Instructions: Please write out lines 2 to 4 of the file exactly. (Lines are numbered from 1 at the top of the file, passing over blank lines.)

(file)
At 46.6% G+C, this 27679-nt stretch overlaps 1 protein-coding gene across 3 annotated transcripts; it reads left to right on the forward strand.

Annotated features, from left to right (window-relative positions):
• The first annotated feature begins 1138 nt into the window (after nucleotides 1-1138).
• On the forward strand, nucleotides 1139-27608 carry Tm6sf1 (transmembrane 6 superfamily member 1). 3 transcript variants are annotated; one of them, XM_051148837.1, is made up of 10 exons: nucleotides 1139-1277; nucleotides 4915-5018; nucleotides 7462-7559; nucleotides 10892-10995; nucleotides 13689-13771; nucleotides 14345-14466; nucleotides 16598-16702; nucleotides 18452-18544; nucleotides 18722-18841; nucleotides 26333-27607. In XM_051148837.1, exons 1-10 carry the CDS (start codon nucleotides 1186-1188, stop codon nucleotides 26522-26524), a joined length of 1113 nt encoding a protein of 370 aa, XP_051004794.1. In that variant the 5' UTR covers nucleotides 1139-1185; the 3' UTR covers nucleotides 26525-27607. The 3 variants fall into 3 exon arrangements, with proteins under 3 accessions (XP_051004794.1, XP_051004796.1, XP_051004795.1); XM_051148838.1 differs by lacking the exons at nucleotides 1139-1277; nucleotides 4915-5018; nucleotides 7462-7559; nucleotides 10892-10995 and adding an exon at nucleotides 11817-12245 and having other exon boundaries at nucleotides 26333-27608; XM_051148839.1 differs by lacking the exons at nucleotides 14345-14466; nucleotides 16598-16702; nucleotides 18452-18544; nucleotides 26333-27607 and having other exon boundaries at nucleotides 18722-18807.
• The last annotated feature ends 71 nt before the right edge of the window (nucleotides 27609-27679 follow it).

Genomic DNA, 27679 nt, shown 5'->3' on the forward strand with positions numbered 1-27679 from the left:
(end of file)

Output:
Annotated features, from left to right (window-relative positions):
• The first annotated feature begins 1138 nt into the window (after nucleotides 1-1138).
• On the forward strand, nucleotides 1139-27608 carry Tm6sf1 (transmembrane 6 superfamily member 1). 3 transcript variants are annotated; one of them, XM_051148837.1, is made up of 10 exons: nucleotides 1139-1277; nucleotides 4915-5018; nucleotides 7462-7559; nucleotides 10892-10995; nucleotides 13689-13771; nucleotides 14345-14466; nucleotides 16598-16702; nucleotides 18452-18544; nucleotides 18722-18841; nucleotides 26333-27607. In XM_051148837.1, exons 1-10 carry the CDS (start codon nucleotides 1186-1188, stop codon nucleotides 26522-26524), a joined length of 1113 nt encoding a protein of 370 aa, XP_051004794.1. In that variant the 5' UTR covers nucleotides 1139-1185; the 3' UTR covers nucleotides 26525-27607. The 3 variants fall into 3 exon arrangements, with proteins under 3 accessions (XP_051004794.1, XP_051004796.1, XP_051004795.1); XM_051148838.1 differs by lacking the exons at nucleotides 1139-1277; nucleotides 4915-5018; nucleotides 7462-7559; nucleotides 10892-10995 and adding an exon at nucleotides 11817-12245 and having other exon boundaries at nucleotides 26333-27608; XM_051148839.1 differs by lacking the exons at nucleotides 14345-14466; nucleotides 16598-16702; nucleotides 18452-18544; nucleotides 26333-27607 and having other exon boundaries at nucleotides 18722-18807.